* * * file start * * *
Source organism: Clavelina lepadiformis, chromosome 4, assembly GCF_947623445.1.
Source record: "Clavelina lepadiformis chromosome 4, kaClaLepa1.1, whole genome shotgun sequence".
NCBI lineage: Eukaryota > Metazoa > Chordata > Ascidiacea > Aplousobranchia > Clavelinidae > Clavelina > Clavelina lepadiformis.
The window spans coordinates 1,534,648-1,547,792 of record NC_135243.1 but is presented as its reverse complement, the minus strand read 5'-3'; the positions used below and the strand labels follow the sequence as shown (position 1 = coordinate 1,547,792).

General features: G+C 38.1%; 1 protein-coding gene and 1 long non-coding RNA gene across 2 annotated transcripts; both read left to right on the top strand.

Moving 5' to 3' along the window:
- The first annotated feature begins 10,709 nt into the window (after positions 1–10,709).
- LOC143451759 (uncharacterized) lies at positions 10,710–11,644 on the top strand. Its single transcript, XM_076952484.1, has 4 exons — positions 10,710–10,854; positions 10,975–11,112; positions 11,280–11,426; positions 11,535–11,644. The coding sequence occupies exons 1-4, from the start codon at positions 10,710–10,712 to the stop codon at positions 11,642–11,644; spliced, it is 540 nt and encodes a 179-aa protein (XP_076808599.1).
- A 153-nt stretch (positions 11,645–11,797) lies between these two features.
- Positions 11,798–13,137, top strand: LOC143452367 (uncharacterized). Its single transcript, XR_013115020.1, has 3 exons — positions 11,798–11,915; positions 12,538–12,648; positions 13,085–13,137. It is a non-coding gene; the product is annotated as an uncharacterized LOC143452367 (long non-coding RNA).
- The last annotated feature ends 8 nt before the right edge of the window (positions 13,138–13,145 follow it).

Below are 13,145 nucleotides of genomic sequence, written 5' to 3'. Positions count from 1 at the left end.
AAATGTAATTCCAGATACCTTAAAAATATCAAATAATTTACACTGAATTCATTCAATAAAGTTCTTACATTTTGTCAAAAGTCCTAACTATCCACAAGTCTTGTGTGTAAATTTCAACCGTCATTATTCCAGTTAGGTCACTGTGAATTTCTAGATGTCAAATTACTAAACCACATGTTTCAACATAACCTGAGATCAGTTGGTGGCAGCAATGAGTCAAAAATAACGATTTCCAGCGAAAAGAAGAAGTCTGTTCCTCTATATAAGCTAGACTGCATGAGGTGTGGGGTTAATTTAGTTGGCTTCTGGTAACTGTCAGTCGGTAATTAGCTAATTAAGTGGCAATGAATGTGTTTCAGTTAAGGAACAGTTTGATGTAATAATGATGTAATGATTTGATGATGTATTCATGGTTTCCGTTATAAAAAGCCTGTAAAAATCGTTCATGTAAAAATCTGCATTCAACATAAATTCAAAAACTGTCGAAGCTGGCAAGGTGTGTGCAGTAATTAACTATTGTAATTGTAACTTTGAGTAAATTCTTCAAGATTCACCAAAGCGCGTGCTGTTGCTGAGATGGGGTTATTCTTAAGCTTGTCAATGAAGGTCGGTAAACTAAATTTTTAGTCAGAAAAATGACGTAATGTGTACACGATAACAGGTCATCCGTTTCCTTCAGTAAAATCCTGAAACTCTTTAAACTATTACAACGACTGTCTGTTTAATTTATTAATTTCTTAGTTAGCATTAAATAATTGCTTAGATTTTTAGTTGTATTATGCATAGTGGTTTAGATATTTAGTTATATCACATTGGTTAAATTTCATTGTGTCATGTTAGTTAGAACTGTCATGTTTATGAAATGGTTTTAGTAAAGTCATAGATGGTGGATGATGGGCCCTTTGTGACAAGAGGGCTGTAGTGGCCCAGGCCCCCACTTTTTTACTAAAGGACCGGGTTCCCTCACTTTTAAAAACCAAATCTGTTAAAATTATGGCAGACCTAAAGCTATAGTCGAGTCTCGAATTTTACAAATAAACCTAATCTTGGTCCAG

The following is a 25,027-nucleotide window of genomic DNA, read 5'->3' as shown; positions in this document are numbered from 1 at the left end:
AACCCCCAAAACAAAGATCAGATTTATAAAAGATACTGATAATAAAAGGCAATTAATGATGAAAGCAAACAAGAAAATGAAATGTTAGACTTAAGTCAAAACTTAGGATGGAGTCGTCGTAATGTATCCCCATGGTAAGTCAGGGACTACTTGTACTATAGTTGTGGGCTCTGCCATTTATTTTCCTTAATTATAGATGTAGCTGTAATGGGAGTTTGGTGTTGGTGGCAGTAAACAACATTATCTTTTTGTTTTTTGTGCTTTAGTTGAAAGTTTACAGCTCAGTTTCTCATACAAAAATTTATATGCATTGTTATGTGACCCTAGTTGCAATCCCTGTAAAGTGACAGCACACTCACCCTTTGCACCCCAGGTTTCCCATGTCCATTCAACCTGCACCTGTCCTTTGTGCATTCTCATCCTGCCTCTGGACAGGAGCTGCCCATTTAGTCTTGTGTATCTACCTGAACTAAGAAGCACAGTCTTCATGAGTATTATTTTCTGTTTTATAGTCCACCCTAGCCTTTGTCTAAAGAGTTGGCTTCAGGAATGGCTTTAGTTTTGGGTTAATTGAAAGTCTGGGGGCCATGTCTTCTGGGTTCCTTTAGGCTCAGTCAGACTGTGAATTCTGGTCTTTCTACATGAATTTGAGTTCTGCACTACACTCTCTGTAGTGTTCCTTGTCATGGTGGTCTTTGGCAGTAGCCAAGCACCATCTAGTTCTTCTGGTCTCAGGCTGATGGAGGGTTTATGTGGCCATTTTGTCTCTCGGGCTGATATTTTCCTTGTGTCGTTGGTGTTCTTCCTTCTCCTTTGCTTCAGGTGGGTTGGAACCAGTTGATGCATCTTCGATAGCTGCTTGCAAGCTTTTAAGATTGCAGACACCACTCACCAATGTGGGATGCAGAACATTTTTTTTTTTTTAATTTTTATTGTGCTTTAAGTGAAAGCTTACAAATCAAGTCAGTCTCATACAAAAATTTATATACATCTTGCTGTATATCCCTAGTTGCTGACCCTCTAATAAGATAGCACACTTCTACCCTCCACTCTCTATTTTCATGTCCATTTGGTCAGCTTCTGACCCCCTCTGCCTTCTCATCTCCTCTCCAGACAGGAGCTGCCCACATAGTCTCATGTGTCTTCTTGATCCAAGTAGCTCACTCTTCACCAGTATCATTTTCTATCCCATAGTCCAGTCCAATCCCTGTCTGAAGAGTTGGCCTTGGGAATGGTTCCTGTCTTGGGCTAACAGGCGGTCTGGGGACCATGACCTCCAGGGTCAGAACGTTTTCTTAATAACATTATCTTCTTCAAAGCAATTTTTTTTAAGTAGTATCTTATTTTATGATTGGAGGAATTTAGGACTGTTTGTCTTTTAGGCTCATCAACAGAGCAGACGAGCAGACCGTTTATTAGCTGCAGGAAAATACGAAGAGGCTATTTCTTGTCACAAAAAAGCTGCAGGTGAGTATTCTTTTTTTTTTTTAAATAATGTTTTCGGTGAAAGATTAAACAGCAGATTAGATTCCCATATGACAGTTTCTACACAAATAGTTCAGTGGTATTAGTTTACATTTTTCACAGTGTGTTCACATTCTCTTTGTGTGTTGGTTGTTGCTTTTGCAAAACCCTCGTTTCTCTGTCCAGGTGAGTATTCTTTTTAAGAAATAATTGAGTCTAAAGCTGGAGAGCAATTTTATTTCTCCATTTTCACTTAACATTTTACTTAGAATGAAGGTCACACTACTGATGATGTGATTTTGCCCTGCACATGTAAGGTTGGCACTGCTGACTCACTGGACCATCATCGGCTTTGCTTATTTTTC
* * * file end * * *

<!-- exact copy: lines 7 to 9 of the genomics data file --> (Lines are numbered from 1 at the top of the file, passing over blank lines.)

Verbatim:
- The first annotated feature begins 10,709 nt into the window (after positions 1–10,709).
- LOC143451759 (uncharacterized) lies at positions 10,710–11,644 on the top strand. Its single transcript, XM_076952484.1, has 4 exons — positions 10,710–10,854; positions 10,975–11,112; positions 11,280–11,426; positions 11,535–11,644. The coding sequence occupies exons 1-4, from the start codon at positions 10,710–10,712 to the stop codon at positions 11,642–11,644; spliced, it is 540 nt and encodes a 179-aa protein (XP_076808599.1).
- A 153-nt stretch (positions 11,645–11,797) lies between these two features.